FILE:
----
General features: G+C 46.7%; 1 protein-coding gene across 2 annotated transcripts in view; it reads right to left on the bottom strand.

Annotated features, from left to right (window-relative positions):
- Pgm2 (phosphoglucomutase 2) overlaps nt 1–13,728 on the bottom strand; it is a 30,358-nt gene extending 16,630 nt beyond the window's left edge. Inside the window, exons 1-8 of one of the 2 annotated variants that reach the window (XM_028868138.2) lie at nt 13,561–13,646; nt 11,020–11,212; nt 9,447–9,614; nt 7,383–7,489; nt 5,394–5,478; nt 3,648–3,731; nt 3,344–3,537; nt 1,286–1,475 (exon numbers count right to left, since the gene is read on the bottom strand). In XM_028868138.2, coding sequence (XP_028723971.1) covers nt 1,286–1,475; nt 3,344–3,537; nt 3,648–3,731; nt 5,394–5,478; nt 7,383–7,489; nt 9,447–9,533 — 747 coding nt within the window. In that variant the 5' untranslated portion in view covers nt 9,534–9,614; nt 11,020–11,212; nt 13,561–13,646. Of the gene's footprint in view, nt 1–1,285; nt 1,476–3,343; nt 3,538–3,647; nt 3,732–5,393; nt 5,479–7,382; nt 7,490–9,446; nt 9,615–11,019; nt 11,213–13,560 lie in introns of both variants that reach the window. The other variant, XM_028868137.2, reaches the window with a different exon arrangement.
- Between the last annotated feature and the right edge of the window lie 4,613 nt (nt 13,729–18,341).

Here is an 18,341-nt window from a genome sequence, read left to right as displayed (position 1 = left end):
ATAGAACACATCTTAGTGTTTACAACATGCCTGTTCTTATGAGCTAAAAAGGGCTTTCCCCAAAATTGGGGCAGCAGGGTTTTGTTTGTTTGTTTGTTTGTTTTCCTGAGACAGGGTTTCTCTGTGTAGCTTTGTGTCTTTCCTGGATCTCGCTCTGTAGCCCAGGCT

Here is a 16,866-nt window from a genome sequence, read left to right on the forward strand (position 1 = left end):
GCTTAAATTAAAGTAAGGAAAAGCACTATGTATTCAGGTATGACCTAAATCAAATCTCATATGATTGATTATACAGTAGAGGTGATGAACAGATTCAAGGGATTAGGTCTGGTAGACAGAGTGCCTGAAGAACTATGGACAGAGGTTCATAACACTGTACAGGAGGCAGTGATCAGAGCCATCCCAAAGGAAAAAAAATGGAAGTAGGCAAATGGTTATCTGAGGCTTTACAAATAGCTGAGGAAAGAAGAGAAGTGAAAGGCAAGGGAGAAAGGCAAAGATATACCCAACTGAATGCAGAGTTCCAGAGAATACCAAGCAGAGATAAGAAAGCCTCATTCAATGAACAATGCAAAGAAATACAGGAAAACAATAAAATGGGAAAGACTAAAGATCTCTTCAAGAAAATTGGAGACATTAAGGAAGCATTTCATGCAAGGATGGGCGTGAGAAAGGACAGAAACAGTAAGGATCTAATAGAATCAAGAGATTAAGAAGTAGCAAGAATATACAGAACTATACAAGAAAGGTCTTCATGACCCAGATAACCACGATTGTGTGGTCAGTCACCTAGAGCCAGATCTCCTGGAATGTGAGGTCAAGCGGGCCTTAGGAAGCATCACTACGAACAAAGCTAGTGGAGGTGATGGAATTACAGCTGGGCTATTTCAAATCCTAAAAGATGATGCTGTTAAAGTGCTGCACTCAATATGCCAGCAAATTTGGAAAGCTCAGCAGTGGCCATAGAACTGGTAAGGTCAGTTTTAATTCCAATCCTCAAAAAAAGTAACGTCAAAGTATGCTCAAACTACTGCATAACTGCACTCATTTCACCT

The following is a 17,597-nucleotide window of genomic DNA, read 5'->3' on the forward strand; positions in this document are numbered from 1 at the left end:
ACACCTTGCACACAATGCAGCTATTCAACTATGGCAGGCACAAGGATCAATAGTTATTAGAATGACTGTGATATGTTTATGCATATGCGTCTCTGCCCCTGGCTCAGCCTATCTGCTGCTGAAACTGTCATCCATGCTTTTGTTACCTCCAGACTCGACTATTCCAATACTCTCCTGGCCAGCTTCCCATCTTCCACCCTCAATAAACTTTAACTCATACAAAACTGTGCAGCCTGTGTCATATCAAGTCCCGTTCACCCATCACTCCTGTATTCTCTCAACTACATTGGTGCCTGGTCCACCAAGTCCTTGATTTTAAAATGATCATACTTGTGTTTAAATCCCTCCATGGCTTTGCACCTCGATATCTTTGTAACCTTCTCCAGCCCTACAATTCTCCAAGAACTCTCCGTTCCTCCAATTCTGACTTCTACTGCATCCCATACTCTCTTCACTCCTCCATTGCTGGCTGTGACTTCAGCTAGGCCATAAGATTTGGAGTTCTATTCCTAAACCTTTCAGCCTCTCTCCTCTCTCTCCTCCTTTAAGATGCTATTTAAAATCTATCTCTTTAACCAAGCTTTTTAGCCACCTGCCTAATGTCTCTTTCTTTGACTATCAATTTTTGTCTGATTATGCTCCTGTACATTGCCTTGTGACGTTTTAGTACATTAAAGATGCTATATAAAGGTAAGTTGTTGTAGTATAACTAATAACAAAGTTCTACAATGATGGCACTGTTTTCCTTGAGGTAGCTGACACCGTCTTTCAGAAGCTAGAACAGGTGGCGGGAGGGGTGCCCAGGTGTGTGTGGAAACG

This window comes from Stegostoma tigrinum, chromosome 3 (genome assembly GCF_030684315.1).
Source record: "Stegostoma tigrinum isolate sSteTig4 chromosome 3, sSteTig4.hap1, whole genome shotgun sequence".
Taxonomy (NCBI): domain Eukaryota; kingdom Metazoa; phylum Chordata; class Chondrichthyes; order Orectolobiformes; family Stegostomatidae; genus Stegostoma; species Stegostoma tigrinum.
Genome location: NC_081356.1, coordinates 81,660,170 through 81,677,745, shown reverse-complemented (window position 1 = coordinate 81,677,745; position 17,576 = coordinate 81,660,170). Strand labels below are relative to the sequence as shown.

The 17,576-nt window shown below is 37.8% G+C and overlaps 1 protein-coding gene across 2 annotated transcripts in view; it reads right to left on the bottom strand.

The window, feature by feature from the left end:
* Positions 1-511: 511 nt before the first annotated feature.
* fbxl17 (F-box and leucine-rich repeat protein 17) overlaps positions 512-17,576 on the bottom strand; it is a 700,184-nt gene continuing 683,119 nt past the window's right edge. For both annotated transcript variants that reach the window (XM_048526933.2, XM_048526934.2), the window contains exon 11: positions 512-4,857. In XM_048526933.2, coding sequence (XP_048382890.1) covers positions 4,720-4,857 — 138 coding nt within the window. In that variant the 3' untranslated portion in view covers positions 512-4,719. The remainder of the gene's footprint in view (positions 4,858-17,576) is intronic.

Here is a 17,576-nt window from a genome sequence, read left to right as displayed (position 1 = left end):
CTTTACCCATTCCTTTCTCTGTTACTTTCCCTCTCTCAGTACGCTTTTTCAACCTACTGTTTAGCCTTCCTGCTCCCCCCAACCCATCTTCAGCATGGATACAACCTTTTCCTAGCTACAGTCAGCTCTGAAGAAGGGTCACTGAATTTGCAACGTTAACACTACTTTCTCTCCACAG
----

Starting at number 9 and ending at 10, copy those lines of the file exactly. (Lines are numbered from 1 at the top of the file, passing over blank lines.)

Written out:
The following is a 17,597-nucleotide window of genomic DNA, read 5'->3' on the forward strand; positions in this document are numbered from 1 at the left end:
ACACCTTGCACACAATGCAGCTATTCAACTATGGCAGGCACAAGGATCAATAGTTATTAGAATGACTGTGATATGTTTATGCATATGCGTCTCTGCCCCTGGCTCAGCCTATCTGCTGCTGAAACTGTCATCCATGCTTTTGTTACCTCCAGACTCGACTATTCCAATACTCTCCTGGCCAGCTTCCCATCTTCCACCCTCAATAAACTTTAACTCATACAAAACTGTGCAGCCTGTGTCATATCAAGTCCCGTTCACCCATCACTCCTGTATTCTCTCAACTACATTGGTGCCTGGTCCACCAAGTCCTTGATTTTAAAATGATCATACTTGTGTTTAAATCCCTCCATGGCTTTGCACCTCGATATCTTTGTAACCTTCTCCAGCCCTACAATTCTCCAAGAACTCTCCGTTCCTCCAATTCTGACTTCTACTGCATCCCATACTCTCTTCACTCCTCCATTGCTGGCTGTGACTTCAGCTAGGCCATAAGATTTGGAGTTCTATTCCTAAACCTTTCAGCCTCTCTCCTCTCTCTCCTCCTTTAAGATGCTATTTAAAATCTATCTCTTTAACCAAGCTTTTTAGCCACCTGCCTAATGTCTCTTTCTTTGACTATCAATTTTTGTCTGATTATGCTCCTGTACATTGCCTTGTGACGTTTTAGTACATTAAAGATGCTATATAAAGGTAAGTTGTTGTAGTATAACTAATAACAAAGTTCTACAATGATGGCACTGTTTTCCTTGAGGTAGCTGACACCGTCTTTCAGAAGCTAGAACAGGTGGCGGGAGGGGTGCCCAGGTGTGTGTGGAAACG